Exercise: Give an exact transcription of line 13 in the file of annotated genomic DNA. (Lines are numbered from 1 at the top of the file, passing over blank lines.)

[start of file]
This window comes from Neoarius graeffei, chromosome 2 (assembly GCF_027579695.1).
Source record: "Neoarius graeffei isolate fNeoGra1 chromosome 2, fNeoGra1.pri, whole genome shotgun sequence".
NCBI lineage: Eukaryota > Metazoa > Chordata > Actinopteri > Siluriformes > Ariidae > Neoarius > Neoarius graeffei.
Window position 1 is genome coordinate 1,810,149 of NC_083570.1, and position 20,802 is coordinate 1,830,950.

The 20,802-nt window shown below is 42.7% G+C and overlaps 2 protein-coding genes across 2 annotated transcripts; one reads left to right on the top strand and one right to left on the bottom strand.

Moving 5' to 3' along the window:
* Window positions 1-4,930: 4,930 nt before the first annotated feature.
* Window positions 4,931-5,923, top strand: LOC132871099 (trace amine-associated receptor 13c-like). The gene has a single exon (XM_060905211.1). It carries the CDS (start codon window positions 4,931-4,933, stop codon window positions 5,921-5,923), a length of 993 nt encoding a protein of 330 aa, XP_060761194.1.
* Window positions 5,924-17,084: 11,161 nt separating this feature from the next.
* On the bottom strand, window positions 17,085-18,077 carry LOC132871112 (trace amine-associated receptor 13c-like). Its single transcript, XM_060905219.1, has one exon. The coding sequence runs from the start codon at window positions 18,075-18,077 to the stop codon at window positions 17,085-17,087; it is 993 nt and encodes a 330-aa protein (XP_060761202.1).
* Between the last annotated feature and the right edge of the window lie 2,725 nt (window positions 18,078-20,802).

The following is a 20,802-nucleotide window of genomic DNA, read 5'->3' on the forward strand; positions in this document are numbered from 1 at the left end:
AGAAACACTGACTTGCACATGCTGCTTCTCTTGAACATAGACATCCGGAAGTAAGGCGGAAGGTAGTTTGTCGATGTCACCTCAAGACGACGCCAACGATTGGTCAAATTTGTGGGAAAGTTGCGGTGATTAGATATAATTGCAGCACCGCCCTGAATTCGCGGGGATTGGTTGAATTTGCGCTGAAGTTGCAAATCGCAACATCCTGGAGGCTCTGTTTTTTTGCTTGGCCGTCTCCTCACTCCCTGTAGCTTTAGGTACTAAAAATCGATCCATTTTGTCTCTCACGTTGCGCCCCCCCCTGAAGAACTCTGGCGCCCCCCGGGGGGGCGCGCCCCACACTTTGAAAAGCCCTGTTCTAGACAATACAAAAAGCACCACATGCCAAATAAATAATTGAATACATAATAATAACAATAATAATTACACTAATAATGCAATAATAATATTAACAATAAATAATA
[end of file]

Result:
AGAAACACTGACTTGCACATGCTGCTTCTCTTGAACATAGACATCCGGAAGTAAGGCGGAAGGTAGTTTGTCGATGTCACCTCAAGACGACGCCAACGATTGGTCAAATTTGTGGGAAAGTTGCGGTGATTAGATATAATTGCAGCACCGCCCTGAATTCGCGGGGATTGGTTGAATTTGCGCTGAAGTTGCAAATCGCAACATCCTGGAGGCTCTGTTTTTTTGCTTGGCCGTCTCCTCACTCCCTGTAGCTTTAGGTACTAAAAATCGATCCATTTTGTCTCTCACGTTGCGCCCCCCCCTGAAGAACTCTGGCGCCCCCCGGGGGGGCGCGCCCCACACTTTGAAAAGCCCTGTTCTAGACAATACAAAAAGCACCACATGCCAAATAAATAATTGAATACATAATAATAACAATAATAATTACACTAATAATGCAATAATAATATTAACAATAAATAATA